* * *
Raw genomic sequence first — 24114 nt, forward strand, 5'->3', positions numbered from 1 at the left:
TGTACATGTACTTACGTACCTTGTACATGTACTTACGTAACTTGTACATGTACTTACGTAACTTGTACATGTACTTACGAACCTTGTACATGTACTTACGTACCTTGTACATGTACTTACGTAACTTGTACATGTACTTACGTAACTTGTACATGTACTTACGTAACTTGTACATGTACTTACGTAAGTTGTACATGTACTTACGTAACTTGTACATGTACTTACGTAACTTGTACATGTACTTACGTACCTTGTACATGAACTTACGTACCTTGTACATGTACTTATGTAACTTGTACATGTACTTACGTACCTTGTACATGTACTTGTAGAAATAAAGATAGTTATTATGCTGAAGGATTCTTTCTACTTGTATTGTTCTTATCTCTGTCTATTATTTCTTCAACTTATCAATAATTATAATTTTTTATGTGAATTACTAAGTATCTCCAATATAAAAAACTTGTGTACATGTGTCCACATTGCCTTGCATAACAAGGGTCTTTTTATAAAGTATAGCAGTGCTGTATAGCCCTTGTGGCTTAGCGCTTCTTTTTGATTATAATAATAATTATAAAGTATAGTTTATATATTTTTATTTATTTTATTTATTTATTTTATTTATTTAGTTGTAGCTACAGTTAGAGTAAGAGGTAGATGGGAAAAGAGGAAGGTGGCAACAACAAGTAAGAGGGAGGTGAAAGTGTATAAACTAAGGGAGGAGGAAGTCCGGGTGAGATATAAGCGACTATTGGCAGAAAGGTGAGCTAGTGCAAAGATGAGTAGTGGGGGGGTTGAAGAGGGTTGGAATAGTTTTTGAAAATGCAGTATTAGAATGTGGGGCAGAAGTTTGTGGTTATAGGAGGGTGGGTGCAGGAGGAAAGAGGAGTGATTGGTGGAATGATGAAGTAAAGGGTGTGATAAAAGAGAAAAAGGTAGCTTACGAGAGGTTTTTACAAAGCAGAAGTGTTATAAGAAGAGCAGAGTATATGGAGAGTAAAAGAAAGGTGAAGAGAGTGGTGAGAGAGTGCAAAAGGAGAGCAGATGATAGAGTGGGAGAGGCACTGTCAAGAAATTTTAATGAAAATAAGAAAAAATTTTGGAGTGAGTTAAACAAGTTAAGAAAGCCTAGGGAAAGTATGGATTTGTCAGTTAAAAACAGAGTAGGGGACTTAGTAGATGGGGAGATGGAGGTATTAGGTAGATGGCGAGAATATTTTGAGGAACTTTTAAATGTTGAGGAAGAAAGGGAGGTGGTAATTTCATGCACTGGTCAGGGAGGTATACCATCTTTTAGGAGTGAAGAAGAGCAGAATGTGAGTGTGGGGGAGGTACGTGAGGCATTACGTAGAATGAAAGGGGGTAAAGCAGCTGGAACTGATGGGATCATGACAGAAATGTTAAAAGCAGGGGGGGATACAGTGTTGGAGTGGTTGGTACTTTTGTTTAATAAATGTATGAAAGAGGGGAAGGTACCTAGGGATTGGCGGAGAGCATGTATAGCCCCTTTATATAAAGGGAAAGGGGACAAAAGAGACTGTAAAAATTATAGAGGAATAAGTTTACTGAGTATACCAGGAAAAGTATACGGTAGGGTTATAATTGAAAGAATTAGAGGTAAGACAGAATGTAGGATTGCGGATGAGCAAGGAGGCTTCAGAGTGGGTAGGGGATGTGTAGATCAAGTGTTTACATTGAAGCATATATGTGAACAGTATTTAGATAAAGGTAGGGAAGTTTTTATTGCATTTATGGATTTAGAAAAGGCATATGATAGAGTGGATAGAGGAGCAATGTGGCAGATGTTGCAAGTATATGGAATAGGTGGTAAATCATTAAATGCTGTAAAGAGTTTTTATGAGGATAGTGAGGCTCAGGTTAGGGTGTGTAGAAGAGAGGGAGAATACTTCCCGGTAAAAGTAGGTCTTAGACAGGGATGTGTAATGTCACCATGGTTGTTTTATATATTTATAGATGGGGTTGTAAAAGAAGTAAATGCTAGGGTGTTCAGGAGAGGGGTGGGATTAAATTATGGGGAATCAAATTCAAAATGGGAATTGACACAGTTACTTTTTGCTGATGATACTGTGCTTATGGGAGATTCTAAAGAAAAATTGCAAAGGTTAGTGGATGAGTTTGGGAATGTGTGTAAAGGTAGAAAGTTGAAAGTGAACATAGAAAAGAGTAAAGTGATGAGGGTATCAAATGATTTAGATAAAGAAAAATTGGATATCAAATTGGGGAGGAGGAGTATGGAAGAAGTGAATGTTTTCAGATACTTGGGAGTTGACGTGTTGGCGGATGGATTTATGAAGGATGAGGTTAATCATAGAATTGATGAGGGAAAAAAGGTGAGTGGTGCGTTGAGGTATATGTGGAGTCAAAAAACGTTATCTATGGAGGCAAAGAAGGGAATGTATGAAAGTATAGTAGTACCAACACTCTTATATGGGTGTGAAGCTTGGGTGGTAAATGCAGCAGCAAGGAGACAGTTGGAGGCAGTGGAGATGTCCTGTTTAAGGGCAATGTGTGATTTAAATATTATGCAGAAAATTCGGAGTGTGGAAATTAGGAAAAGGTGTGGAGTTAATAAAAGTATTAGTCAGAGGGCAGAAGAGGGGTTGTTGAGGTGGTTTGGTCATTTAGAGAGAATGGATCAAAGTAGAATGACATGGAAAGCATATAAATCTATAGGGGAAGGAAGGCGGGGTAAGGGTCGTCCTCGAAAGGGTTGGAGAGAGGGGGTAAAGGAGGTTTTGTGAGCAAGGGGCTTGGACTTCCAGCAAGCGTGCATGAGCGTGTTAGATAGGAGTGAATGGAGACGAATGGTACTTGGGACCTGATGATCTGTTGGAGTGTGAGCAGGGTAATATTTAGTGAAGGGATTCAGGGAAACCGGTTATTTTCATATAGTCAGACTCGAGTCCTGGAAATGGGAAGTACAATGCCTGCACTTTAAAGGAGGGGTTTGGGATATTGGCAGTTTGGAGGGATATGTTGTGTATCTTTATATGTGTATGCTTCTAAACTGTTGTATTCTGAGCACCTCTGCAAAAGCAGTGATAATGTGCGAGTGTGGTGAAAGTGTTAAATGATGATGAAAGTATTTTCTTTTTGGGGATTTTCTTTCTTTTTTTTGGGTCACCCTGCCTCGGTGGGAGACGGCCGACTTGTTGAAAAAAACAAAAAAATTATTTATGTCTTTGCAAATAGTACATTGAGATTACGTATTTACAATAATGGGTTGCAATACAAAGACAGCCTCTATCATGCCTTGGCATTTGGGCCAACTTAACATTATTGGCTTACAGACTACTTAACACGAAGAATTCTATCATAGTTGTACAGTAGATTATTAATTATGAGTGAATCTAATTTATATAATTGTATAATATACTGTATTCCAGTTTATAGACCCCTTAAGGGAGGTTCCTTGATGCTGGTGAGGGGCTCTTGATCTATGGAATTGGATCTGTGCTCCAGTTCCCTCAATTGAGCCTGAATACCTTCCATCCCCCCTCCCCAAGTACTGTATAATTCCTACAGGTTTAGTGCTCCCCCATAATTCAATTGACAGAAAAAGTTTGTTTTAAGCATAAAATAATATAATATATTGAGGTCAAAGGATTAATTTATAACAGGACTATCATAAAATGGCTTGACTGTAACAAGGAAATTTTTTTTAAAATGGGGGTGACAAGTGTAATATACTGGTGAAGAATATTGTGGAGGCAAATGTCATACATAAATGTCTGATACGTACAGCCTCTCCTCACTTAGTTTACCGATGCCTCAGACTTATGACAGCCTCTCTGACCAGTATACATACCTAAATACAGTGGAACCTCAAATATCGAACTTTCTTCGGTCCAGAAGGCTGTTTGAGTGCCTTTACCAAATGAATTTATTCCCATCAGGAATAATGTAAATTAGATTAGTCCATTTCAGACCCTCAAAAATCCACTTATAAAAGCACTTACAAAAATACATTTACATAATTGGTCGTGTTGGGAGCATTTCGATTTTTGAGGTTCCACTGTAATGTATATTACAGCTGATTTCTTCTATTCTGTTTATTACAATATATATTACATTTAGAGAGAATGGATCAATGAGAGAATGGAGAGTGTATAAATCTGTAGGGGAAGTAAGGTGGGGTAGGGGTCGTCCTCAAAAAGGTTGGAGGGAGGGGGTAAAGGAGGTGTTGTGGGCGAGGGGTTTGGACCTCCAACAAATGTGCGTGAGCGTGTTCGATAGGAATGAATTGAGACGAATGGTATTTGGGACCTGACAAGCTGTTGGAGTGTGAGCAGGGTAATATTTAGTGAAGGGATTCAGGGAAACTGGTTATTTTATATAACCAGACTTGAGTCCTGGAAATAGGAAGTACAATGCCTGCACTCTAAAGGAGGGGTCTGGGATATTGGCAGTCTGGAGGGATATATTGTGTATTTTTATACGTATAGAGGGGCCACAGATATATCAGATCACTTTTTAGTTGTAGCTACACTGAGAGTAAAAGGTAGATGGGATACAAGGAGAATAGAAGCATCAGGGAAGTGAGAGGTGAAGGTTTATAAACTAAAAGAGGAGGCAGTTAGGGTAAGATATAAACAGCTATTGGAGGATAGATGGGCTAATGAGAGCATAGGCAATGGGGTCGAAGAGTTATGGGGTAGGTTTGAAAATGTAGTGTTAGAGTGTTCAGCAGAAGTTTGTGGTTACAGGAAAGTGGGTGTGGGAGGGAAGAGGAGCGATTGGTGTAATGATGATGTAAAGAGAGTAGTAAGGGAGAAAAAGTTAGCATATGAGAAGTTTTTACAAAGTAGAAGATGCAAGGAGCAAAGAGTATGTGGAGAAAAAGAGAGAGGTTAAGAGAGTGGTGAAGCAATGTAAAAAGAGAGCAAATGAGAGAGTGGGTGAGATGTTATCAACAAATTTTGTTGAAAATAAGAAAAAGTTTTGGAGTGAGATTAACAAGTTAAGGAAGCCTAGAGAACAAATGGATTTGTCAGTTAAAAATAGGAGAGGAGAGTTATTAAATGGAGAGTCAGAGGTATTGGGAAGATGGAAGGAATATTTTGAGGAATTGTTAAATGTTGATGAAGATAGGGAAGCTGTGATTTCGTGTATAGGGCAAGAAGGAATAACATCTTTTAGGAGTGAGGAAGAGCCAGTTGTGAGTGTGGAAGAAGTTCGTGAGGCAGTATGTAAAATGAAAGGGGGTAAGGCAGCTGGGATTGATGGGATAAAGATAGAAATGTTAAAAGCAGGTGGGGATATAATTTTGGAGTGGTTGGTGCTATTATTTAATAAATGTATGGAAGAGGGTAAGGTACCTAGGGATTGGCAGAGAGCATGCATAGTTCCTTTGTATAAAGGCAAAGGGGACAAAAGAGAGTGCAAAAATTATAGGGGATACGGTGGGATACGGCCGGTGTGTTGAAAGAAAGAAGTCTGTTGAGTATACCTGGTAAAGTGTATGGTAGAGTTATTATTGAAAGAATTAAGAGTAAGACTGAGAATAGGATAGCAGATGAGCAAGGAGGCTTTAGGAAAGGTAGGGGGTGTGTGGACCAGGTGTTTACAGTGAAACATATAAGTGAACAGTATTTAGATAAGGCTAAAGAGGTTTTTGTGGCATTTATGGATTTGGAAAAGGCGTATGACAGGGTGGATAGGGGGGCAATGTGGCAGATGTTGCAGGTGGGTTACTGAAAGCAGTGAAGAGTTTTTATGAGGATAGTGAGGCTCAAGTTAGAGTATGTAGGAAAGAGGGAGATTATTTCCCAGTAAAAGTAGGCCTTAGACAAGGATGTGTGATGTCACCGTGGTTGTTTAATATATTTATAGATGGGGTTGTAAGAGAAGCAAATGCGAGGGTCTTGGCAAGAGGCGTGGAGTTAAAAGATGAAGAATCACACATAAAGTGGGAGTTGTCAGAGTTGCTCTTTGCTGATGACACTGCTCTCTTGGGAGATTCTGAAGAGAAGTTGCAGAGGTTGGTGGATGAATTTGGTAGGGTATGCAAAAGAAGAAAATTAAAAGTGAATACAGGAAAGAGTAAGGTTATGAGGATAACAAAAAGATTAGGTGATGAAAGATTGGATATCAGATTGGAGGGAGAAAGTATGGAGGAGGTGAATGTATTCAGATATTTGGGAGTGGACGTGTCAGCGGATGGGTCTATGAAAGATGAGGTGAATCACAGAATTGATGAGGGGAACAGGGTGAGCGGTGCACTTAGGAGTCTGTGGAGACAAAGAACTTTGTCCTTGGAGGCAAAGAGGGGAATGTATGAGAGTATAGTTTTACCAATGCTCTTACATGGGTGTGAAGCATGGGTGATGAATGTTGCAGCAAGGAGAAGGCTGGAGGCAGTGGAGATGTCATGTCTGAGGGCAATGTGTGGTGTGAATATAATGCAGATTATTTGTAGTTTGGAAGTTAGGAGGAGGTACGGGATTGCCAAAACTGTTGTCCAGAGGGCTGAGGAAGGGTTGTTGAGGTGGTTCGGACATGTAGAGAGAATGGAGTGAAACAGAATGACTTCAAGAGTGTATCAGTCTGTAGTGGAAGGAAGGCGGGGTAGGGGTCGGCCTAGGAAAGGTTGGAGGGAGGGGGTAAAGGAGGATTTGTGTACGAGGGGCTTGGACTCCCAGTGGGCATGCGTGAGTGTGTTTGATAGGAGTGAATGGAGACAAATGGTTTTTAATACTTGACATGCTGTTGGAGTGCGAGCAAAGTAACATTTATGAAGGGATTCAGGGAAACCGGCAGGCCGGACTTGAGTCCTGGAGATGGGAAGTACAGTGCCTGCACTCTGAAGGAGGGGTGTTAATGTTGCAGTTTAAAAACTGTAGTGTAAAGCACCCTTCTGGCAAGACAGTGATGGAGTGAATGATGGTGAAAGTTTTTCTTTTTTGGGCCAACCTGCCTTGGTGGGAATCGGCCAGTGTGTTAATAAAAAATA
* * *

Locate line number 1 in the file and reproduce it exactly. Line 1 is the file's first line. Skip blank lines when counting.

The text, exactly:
Raw genomic sequence first — 24114 nt, forward strand, 5'->3', positions numbered from 1 at the left: